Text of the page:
The plastic ball, will the world's top women spin?

Rowden January 2015

Thousands of Asian women players have been using the fast drive stroke for decades. The hard attack ball is important to their table tennis philosophy. Over the years speed has been the dominant factor in their play and even now if they have to choose between speed and spin it will almost always be the former. It is the European women who try to topspin more and the last one to win a World Singles was Angelica Roseanu 60 years ago in 1955 (and she wasn’t a topspin player).

Let’s look at the science. A drive becomes a topspin when the spin content is intended to have more effect than the forward speed content. This concept of intention is useful when analysing many strokes in the game. Five players starting off with the same intention will probably end up with five different types of performance. The effort to impart extra spin may well result in an important element of sidespin or an increased degree of forward speed or even equalizing the proportions so that we end up with merely a very strong and sure drive. You may not agree but we should also however bear in mind that for many female attacking players, spin skills can only be acquired at such high cost in effort, time for practice and loss of other skills, that there are better ways of creating openings and winning points.
Let’s look at the top female Chinese players who are invariably the best in the world. I have spent years analysing their techniques and actions in detail and still do; I watch their preparation to open against a backspin ball in slow motion, I see where the bat starts, the bat angle, length of stroke and most importantly the result and the intention. Are they intending primarily to achieve spin or speed? I would affirm that the answer is obvious. Liu Shiwen, Li Xiaoxia (and the master of them all Zhang Yining) all prioritise speed: the bat rarely starts below the table, the angle is closed, the racket starts above table level and travels through the ball. There is the odd exception: Ding Ning’s bat often starts well below the table and she often plays slower with spin as a priority as did Guo Yue. But if a player’s racket starts below table level in no way can she attain the same forward speed and penetration as when the bat starts above the level of the playing surface. The problem of lack of spin and penetration will only become more acute with the new plastic ball.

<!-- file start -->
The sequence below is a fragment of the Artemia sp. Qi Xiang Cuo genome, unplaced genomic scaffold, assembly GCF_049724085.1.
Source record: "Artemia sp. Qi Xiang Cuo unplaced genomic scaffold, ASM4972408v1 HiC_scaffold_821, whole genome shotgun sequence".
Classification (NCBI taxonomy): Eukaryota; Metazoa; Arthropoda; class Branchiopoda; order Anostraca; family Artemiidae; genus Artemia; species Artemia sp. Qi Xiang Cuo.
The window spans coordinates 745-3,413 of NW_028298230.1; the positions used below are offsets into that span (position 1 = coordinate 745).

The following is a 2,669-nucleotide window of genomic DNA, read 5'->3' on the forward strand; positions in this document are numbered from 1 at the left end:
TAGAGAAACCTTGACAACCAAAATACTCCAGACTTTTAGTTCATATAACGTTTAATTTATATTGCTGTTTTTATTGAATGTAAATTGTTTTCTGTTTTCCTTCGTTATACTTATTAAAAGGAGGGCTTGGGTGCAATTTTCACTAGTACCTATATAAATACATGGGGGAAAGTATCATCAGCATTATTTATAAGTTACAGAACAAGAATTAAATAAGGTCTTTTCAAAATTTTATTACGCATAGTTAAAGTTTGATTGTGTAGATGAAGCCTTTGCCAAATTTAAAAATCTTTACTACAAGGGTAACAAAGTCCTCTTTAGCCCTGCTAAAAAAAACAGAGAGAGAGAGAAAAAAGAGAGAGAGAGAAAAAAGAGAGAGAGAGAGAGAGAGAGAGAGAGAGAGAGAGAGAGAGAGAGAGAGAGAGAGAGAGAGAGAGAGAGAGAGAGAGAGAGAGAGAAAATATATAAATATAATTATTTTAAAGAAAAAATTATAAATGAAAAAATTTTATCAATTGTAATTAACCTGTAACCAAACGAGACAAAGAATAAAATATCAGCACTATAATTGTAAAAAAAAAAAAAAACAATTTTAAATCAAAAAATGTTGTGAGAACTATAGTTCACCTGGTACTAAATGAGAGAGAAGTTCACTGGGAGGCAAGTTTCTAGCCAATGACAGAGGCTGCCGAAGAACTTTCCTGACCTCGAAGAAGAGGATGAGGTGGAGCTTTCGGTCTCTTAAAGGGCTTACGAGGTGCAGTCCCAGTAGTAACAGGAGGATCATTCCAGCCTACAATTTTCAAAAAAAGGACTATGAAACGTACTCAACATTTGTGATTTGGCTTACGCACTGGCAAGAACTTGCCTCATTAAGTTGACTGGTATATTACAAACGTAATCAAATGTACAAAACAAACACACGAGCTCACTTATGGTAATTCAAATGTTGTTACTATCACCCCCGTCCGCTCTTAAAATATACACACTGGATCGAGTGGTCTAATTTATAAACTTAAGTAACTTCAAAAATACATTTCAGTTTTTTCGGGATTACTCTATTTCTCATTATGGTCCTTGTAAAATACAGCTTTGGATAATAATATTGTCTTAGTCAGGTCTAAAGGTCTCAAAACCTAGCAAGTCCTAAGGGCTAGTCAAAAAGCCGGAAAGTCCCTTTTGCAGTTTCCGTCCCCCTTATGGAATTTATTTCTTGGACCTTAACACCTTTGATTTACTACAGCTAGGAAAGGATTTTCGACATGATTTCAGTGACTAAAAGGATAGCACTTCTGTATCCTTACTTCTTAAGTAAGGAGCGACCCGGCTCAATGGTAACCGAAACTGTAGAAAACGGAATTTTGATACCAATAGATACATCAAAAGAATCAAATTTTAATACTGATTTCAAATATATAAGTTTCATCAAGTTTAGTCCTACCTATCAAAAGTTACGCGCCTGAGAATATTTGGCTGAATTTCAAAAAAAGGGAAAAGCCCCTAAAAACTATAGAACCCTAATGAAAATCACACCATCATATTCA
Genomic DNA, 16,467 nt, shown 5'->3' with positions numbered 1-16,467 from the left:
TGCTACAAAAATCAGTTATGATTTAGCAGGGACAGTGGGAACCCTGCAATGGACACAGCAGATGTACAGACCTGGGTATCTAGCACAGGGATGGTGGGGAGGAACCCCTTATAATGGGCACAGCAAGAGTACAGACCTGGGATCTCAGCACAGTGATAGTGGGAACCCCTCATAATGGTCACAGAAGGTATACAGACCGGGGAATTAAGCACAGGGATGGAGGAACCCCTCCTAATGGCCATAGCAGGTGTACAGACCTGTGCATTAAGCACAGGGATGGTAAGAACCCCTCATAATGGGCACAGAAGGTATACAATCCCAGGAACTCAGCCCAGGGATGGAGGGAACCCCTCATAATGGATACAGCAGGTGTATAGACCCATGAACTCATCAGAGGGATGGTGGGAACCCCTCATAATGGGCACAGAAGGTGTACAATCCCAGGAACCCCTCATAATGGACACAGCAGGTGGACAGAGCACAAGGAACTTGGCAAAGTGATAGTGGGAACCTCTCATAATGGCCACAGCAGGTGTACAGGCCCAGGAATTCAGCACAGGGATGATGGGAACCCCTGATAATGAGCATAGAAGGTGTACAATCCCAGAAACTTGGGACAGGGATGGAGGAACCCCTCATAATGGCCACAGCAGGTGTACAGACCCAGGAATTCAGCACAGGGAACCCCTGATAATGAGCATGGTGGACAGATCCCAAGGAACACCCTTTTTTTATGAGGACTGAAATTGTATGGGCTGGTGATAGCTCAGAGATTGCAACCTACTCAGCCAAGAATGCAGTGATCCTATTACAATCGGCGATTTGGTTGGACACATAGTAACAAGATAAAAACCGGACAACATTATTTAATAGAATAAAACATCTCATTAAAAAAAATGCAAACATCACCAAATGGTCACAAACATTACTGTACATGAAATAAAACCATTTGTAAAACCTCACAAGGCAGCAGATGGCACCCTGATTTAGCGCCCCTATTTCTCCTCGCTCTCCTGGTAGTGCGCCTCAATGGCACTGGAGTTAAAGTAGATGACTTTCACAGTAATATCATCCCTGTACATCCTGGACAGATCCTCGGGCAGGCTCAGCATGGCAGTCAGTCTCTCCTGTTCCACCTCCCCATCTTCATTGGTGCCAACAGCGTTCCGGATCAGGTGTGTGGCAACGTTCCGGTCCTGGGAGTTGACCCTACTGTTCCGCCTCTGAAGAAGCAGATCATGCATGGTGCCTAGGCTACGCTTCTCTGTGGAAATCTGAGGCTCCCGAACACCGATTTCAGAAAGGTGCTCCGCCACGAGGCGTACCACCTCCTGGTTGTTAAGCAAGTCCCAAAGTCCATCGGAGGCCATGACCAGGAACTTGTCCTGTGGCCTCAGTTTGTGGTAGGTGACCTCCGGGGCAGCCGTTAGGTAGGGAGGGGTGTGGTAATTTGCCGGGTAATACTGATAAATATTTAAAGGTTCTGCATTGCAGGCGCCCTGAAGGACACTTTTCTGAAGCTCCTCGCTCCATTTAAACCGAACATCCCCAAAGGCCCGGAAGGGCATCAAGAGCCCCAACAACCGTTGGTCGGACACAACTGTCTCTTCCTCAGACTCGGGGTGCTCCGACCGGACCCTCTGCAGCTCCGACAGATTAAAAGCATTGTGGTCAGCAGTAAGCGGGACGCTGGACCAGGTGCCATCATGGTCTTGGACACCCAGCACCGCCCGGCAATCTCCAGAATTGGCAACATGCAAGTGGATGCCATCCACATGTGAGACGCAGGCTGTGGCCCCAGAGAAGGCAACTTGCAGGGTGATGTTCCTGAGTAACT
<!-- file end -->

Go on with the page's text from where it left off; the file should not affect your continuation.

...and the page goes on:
Throughout table tennis history few women have had the power and dynamic movement to play a strong topspin game off the table and to be successful with this style of play. There will be even fewer with the plastic ball. If women come late to the ball many coaches think they would have to spin and spin hard, a slow roll ball would be killed by the opponent. In this scenario there has to be an alternative to topspin. There is always a way round problems, we cannot be too fixed in our thinking. Coaches are if nothing else inventive and creative. Also we cannot compare the men’s and women’s game, few women end up in the position of taking the ball late, therefore this situation will only rarely occur.
When we watch the top men perform with the plastic ball, although we see a deal of power play off the table and even though power will be of vital importance in the future, the slower shorter ball still wins points or opens up attacking opportunities. This is because the new ball does not 'come through' to the opponent, it stops short and drops quickly below table level often causing problems to the incoming player. The tactic of hitting hard on several balls then dropping short could well pay dividends with the plastic ball.

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